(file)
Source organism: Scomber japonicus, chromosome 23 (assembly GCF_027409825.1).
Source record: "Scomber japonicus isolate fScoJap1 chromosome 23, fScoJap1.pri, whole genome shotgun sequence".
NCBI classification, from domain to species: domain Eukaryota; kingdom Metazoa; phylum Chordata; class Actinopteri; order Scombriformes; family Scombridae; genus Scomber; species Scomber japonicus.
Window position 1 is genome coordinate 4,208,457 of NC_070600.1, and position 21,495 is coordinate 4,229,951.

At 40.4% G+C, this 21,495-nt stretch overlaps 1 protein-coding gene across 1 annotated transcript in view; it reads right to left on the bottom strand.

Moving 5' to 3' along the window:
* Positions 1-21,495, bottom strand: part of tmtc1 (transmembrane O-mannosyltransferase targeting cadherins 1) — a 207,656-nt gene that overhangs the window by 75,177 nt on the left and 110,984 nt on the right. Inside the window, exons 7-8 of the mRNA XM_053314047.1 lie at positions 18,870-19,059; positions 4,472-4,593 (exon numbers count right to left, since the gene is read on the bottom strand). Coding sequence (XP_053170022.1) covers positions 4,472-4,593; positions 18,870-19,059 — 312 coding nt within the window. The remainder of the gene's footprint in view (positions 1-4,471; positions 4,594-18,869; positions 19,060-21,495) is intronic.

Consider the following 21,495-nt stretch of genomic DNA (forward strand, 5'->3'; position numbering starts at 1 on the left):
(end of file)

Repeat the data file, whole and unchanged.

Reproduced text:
Source organism: Scomber japonicus, chromosome 23 (assembly GCF_027409825.1).
Source record: "Scomber japonicus isolate fScoJap1 chromosome 23, fScoJap1.pri, whole genome shotgun sequence".
NCBI classification, from domain to species: domain Eukaryota; kingdom Metazoa; phylum Chordata; class Actinopteri; order Scombriformes; family Scombridae; genus Scomber; species Scomber japonicus.
Window position 1 is genome coordinate 4,208,457 of NC_070600.1, and position 21,495 is coordinate 4,229,951.

At 40.4% G+C, this 21,495-nt stretch overlaps 1 protein-coding gene across 1 annotated transcript in view; it reads right to left on the bottom strand.

Moving 5' to 3' along the window:
* Positions 1-21,495, bottom strand: part of tmtc1 (transmembrane O-mannosyltransferase targeting cadherins 1) — a 207,656-nt gene that overhangs the window by 75,177 nt on the left and 110,984 nt on the right. Inside the window, exons 7-8 of the mRNA XM_053314047.1 lie at positions 18,870-19,059; positions 4,472-4,593 (exon numbers count right to left, since the gene is read on the bottom strand). Coding sequence (XP_053170022.1) covers positions 4,472-4,593; positions 18,870-19,059 — 312 coding nt within the window. The remainder of the gene's footprint in view (positions 1-4,471; positions 4,594-18,869; positions 19,060-21,495) is intronic.

Consider the following 21,495-nt stretch of genomic DNA (forward strand, 5'->3'; position numbering starts at 1 on the left):